North Carolina recently restored voting rights for people formerly incarcerated for a felony, leaving advocates to wonder if Kentucky might be next. Two pending lawsuits claim Kentucky maintains a tiered process of restoring voting rights.
A Jim Crow relic, felony disenfranchisement disproportionately impacts Black people. After assuming office in 2019, Gov. Andy Beshear issued an executive order restoring voting rights to many, but not all, those formerly incarcerated for a felony.
Registering to vote and casting one’s ballot is an important part of full citizenship. For some formerly incarcerated people in states like Kentucky, restoring the right to vote can be complex.
Working alongside the Kentucky Equal Justice Center, the Fair Elections Center has improved access to the ballot for all Kentuckians. According to Jon Sherman, Litigation Director, and Senior Counsel at the Fair Elections Center, states govern their own standards for restoring voting rights.
“The overwhelming majority of the country has moved to has always had or has moved to a non-discretionary restoration system,” Sherman explained. “Even if you’ve been restored in another state, you would have to be restored in Kentucky by operation of the executive order or by a discretionary grant from the government.”
Turning to the pending litigation, Sherman told NewsOne the stakes are high in both cases. The state court lawsuit challenges Beshear’s decision to invalidate pending rights restoration applications filed before taking office.
“Governor Beshear is taking the position that anyone who applied to the Office of the Governor for voting rights restoration during Governor Matt Bevin — his predecessor’s term — all of those applications were implicitly denied at the end of Governor Bevin’s term,” Sherman explained.
According to Sherman, felony offenses not covered by an executive order fall within the governor’s sole discretion to approve or deny a request. He said that by law, each request requires a decision, not blanket denial.
“Now, Governor Bevin took no action on these roughly 900 applications,” continued Sherman. “And he gave no notice to folks that their applications have been granted or denied or anything.”
Without notice, people might not know they need to apply again. Complicating matters, some applications are missing.
“As far as we’ve been told, it seems that hundreds of these applications have gone missing,” Sherman said. “There’s no record of these applications, including our client Rick Petro, whose application is no longer on file with the governor’s office.”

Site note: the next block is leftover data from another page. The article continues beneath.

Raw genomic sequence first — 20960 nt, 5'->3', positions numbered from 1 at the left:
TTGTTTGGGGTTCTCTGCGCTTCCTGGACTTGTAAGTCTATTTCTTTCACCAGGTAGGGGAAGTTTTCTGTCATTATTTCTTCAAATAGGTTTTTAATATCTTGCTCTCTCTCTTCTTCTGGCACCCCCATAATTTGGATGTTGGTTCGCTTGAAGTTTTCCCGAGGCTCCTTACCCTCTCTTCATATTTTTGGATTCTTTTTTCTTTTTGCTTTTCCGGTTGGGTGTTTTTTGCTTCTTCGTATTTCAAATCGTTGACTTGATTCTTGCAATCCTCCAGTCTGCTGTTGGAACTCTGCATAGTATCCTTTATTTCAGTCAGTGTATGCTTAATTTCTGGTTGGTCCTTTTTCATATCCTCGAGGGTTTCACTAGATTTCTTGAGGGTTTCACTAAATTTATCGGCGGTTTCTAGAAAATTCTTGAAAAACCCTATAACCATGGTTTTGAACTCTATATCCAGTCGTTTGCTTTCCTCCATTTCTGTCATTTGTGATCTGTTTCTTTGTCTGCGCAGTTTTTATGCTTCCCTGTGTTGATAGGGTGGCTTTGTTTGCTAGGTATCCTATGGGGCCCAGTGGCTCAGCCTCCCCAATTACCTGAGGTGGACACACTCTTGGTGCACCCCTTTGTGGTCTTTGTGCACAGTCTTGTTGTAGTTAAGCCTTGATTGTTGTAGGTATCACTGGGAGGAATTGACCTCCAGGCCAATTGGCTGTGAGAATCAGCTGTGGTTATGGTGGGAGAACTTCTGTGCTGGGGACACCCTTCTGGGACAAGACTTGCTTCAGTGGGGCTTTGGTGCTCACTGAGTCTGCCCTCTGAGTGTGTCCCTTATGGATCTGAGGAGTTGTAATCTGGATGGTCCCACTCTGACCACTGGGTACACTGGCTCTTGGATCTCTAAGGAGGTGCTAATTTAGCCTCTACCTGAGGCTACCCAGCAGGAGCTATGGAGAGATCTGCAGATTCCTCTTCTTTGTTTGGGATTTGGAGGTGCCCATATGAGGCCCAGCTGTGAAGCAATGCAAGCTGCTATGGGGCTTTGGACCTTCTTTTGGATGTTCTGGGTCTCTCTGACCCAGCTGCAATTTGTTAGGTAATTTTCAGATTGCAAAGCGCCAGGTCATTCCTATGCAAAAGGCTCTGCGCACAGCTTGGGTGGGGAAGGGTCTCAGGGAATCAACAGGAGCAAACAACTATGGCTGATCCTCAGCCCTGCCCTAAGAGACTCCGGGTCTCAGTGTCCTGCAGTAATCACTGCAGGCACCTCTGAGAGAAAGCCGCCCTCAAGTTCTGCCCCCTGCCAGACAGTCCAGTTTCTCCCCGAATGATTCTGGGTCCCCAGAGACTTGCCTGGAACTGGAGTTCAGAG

Beyond the applications left in limbo, the Fair Elections Center continues to press forward with federal litigation involving the thousands of potential voters left out of the governor’s 2019 executive order. Arguing the process creates an arbitrary system of restoring voting rights, Sherman says that if you can’t arbitrarily disenfranchise people, then you can’t arbitrarily re-enfranchise them.
A report from the League of Women Voters showed that over 190,000 Kentucky residents remain disenfranchised. The group further estimated that over 15 percent of Black voting-age people were disenfranchised.
“If a state had a system of arbitrarily giving people the right to vote in the first instance, that would obviously be unconstitutional,” Sherman explained. “It violates the First Amendment violate, it violates the 14th Amendment’s equal protection clause. You couldn’t have a governor arbitrarily hand out licenses to vote. You also couldn’t have a governor or any part of the state government arbitrarily disenfranchise people.”
He shared that the purpose of the federal lawsuit is to get the court to order the governor to adopt a system that is not discretionary or arbitrary in the restoration of voting rights to those formerly incarcerated for a felony. Most people don’t think of voting rights when they think of the First Amendment, but Sherman says it does apply.
“The Supreme Court has said when your first amendment rights are implicated — and First Amendment protects the right to vote — the government cannot be given absolute discretion or control to grant a license or permit to engage in that first amendment right,” Sherman continued.
Sherman recognizes the good done with the governor’s executive order. But it doesn’t give the governor a pass from taking further action.
“Governor Beshear did a ton of good with his executive order,” concluded Sherman. “But he didn’t get a pass on continuing to violate the constitution as to the balance of everyone else.”